More than a decade after the global financial crisis of 2008-09, Ontario's northern and rural areas are still struggling to regain the jobs that were lost, according to a Fraser Institute report.
Ben Eisen and Steve Lafleur, two researchers have kept a running tab over the years on how different parts of Ontario have fared since the 2008/09 recession. In a number of studies, they've determined that the economic recovery has been uneven across the province.
Their latest study, Uneven Job Creation in Ontario’s Urban Centres from 2008 to 2019, determine that Job creation rates in the Toronto and Ottawa area exceed the national average, while most other cities, smaller towns and rural areas outside these larger centres have experienced little or no job growth since the recession.
Northern Ontario's two largest cities, Sudbury and Thunder Bay, saw little job creation from 2008 and 2019, according to the report.
Greater Sudbury saw 3.3 percent net job creation during this timeframe. Employment fell by 1 percent in Thunder Bay.
The geographically scattered smaller communities in Northern and rural Ontario continue to struggle the most.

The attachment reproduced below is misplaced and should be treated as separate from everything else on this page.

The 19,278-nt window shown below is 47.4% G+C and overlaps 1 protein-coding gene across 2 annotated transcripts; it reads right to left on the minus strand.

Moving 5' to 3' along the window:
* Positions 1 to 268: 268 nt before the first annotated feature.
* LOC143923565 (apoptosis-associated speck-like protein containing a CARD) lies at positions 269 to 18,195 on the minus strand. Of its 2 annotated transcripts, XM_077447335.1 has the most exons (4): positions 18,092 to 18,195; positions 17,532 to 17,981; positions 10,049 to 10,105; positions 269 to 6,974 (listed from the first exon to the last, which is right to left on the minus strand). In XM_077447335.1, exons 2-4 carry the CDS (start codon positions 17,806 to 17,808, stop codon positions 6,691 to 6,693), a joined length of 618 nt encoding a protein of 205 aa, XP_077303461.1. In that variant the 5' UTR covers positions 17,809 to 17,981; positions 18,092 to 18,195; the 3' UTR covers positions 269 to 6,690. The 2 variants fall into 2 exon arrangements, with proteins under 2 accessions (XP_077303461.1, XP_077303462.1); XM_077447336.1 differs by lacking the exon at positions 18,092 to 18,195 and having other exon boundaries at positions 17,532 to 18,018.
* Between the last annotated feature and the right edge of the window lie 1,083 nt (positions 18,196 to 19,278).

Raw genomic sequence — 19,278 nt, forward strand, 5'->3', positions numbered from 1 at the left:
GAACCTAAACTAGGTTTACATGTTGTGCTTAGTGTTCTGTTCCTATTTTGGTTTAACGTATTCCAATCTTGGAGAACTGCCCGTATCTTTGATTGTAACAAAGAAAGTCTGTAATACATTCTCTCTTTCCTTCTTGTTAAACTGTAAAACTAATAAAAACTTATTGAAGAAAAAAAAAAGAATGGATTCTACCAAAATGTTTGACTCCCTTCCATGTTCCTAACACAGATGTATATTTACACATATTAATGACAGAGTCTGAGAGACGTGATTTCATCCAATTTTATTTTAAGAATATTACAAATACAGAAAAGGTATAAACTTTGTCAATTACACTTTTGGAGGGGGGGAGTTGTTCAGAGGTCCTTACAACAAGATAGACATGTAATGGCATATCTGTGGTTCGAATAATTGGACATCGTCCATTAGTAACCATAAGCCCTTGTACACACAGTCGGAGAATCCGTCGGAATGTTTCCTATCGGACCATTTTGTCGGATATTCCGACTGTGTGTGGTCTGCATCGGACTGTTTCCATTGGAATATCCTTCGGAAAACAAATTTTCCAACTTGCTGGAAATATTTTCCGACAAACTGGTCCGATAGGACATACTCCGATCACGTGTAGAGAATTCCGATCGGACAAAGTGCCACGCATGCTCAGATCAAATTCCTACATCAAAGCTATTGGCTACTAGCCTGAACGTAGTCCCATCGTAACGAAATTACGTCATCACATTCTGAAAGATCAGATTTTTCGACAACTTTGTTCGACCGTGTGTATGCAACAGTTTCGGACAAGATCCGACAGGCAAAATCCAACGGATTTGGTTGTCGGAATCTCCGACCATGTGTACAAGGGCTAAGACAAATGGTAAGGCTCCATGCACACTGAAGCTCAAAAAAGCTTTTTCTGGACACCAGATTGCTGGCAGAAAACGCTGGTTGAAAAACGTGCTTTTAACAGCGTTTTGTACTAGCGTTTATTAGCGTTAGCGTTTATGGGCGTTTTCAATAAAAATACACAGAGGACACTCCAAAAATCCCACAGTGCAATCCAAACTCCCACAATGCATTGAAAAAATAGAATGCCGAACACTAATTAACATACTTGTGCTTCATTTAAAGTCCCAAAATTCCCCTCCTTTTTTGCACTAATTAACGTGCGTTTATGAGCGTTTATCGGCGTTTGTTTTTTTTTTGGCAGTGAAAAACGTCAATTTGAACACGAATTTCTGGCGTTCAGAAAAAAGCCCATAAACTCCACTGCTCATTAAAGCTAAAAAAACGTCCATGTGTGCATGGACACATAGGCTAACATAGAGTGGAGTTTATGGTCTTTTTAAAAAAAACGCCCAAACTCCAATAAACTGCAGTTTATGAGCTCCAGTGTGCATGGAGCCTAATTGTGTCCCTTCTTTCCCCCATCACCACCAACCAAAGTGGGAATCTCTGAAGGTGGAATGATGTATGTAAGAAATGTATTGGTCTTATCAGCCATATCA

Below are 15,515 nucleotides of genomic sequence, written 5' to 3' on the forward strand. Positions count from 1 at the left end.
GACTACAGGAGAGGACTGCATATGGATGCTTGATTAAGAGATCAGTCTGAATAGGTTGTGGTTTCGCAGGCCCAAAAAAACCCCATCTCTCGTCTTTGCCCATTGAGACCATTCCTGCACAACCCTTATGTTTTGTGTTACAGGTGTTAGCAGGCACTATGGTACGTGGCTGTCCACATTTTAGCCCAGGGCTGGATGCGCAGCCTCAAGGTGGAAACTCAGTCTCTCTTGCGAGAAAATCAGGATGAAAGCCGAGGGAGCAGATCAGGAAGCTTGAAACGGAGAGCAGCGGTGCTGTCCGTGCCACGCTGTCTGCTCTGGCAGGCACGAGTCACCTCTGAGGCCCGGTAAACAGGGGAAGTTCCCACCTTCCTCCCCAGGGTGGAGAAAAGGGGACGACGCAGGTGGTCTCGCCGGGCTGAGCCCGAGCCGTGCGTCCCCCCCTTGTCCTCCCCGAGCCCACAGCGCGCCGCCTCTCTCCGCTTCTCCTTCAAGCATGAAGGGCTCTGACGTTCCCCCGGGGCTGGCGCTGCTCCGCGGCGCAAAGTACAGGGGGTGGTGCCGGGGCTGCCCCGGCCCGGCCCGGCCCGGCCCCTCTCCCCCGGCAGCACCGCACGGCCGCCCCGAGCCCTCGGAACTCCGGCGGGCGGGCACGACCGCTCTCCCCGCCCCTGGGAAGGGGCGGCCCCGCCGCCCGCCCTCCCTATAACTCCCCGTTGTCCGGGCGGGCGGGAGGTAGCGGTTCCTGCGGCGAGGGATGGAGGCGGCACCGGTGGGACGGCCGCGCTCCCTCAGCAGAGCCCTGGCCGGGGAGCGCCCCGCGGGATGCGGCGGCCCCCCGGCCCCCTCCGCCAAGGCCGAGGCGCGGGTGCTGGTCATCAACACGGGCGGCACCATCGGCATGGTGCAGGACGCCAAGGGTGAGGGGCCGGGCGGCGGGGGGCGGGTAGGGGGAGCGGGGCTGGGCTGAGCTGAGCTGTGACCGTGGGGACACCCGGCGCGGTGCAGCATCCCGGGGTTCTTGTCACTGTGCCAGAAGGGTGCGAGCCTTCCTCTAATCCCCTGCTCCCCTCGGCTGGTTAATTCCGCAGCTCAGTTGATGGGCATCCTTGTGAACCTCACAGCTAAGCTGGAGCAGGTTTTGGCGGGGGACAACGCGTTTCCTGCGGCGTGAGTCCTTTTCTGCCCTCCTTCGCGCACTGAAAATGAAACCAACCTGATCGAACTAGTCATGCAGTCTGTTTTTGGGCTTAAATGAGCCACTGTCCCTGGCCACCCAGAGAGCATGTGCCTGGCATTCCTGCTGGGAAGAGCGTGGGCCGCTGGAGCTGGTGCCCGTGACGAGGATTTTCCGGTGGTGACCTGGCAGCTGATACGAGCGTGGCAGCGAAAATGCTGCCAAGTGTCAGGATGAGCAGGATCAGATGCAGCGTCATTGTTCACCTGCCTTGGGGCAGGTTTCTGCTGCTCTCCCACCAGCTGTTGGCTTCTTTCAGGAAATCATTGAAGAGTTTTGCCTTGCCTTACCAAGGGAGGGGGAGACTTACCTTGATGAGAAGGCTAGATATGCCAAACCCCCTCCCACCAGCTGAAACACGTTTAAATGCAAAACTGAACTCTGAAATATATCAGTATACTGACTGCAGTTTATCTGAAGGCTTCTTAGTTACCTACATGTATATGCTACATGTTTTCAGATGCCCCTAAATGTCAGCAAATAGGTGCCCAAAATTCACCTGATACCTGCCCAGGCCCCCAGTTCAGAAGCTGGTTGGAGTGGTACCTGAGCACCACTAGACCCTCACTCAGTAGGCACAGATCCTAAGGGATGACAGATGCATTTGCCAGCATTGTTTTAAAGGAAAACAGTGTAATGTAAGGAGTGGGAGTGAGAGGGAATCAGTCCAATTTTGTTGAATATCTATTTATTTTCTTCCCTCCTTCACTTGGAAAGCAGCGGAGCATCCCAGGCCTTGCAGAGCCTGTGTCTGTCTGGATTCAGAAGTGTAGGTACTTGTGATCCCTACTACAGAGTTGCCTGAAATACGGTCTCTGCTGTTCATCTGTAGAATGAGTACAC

These centres, collectively making up more than 2 million people in 2019 - 17.3 percent of the province’s population - had negative job creation, falling by 9.7 percent between 2008 and 2019.
But during this same period, the Greater Toronto Area (GTA) and Ottawa experienced higher rates of job creation - 21.7 per cent and 16.1 per cent, respectively - better than the national average of 11.9 per cent.
The job creation story among southwestern Ontario cities with populations of 100,000 or more is a largely mixed bag.
Most cities close to the GTA, like Guelph, Brantford, and Kitchener-Waterloo, have seen job creation rates above the national average since 2008. But St. Catharines-Niagara recorded barely any employment growth between 2008 and 2019 at just 0.6 percent.
Employment growth in Windsor increased by 10.1 percent, below the national average, while employment in London increased by just 1.2 per cent.
The two researchers don't delve into the various economic conditions in each region but said population change and employment opportunities are closely linked. People tend to move from place to another to accept employment and the new arrival’s job is recorded in the region’s job creation statistics.
“Given the sheer size of the Greater Toronto Area and surrounding communities, it is easy to miss the economic challenges faced by many other parts of Ontario when looking at province-wide economic statistics,” said Eisen, senior fellow at the public policy think-tank.
“Ontario is by far Canada’s most populous province, with regions outside of the GTA that are larger than some provinces. Southwest Ontario, for example, is as populous as the entire Atlantic region.
“The economic challenges in Ontario outside the GTA and Ottawa should be considered an issue of national importance,” said Eisen.